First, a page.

By Ish Mafundikwa
Zimbabwe’s president Emmerson Mnangagwa tweeted on 20 January that “in light of the economic situation” he would be cutting short his “highly productive” European junket to return home. This wasn’t the whole story. What forced him to come back early was a crisis precipitated by the steep fuel price hike he announced on 12 January just before he flew off.
Many people first heard of the increase via social media, and the initial calls to protest came online from the Zimbabwe Congress of Trade Unions secretary general Peter Mutasa and #ThisFlag activist Evan Mawarire, who was shortlisted for the 2017 Index on Censorship Freedom of Expression Awards, who was released on bail on Wednesday 30 January. Mawarire is facing charges of treason related to a three-day strike that began on 14 January to protest the price hike.
Things immediately turned violent, with looting and arson causing millions of dollars worth of damage and clashes with police and military, responding with the brutality they are renowned for, leaving hundreds injured and an estimated 12 people dead. Those arrested face “assault, torture, inhumane and degrading treatment.”
Following the protests, Zimbabwe’s government forced a “total internet shutdown” from 15-17 January, with a brief restoration on 16 January. No one anticipated that the government would block the entire internet. Internet service providers only told their customers of the shutdown after Energy Mutodi, the deputy minister of Information, Publicity and Broadcasting Services, spun it to Zimbabweans on national television that the internet was “slow” because it was “congested”.
On 21 January judge Owen Tagu in Zimbabwe’s high court, following an urgent appeal by the Zimbabwe Lawyers for Human Rights and the Media Institute of Southern Africa challenging the disruptions, ruled that the government exceeded its mandate in ordering the internet blackout during the protests.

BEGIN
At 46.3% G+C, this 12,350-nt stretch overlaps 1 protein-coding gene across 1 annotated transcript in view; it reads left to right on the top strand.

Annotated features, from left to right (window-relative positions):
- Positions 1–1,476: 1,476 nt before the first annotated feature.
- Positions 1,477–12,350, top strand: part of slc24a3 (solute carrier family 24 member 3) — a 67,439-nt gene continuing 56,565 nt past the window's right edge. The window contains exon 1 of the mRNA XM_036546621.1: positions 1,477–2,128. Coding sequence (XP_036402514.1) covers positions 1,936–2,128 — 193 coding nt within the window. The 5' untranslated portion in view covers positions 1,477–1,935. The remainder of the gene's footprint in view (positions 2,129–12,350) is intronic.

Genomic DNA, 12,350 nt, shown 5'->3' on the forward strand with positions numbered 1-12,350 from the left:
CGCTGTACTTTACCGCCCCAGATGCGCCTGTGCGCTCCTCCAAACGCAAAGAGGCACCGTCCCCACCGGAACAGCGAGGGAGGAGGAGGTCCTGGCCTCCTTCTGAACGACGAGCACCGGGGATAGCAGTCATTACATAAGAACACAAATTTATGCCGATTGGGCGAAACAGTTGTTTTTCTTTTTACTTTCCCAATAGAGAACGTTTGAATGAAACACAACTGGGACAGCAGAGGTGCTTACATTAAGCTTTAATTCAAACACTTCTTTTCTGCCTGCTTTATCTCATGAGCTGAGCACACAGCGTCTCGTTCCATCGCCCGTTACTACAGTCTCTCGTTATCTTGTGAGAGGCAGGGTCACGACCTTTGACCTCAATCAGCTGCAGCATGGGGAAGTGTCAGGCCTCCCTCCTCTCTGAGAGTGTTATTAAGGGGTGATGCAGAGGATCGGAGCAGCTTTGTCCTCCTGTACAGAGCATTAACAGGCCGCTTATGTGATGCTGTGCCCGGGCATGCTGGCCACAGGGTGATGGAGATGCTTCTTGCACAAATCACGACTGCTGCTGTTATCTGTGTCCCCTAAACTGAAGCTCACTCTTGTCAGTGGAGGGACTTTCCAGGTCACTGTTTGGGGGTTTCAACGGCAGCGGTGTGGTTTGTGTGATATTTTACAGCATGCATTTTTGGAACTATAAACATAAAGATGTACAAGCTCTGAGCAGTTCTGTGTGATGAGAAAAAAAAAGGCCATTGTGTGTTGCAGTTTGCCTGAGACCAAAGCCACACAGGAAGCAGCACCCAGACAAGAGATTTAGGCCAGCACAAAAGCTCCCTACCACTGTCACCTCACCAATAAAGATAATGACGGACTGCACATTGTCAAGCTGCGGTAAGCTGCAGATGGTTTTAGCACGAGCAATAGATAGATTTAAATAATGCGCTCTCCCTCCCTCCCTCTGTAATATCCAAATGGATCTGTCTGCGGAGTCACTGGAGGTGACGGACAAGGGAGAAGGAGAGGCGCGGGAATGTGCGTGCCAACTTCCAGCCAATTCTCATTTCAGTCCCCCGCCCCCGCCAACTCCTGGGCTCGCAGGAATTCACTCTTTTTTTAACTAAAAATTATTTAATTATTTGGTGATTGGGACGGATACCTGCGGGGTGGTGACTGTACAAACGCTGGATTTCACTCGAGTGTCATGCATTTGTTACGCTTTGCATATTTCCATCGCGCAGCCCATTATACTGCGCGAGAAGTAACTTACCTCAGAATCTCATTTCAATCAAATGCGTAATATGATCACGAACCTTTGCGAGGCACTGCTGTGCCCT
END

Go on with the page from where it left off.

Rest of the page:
Zimbabwe Lawyers for Human Rights and the Media Institute of Southern Africa argued that the state security minister who issued the directive for the shutdowns had no authority to do so. Tagu concurred.
Despite the restoration of the internet, Zimbabweans still can’t access Whatsapp, Facebook, Youtube and Twitter without a virtual private network.
Zimbabwe Lawyers for Human Rights and the Media Institute of Southern Africa do not rule out another court hearing as Zimbabwe’s Interception of Communications Act “provides for the lawful interception and monitoring of certain communications in the course of their transmission through a telecommunication, postal or any other related service or system in Zimbabwe; to provide for the establishment of a monitoring centre; and to provide for any other matters connected with or incidental to the foregoing”.
Only the president has the power to issue a directive for the interception of anybody’s communications. However, as Denford Halimani, one of the lawyers for the applicants, told Index on Censorship, not even the president can shut down the internet: “The act does not give him that power. If parliament had intended to give him that power it would have said in addition to intercepting you can also shut down the internet for everyone.”
The internet has been integral to recent events in Zimbabwe, which may explain the government’s current nervousness. The military and those behind the November 2017 coup used social media to call on citizens to march in support of Mnangagwa. Thousands heeded the call and possibly helped persuade Mugabe, who had until then stubbornly refused to step down, to go.
Social media, specifically Whatsapp, was the medium of choice for disseminating information on the January 2018 strike and on what was going on in various parts of the country.
Mnangagwa may have missed the irony that when he made his announcement to return home on Twitter, but Zimbabwean Twitter users did not. Simbabrashe Chirara responded in Shona, the most widely spoken language in Zimbabwe: “The internet is blocked so who are you talking to, comrade?” With the widespread use of VPN’s, as recommended by the tech-savvy, many Zimbabweans are seemingly unfazed by the social media blackout.
Others wondered why he was talking about the “economic situation” without addressing the issue of those killed by the security forces. When gruesome footage of an attack on a protester by security officials featured in a Sky News report, Mnangagwa could no longer remain silent on the matter. In a statement on 28 January, the president expressed how “appalled” he was, adding that he has ordered the arrest of those behind it.
With the ongoing violence, questions are now being asked as to whether Mnangagwa’s has control over the country, with many believing that Zimbabwe is effectively a military state. – Index on Censorship.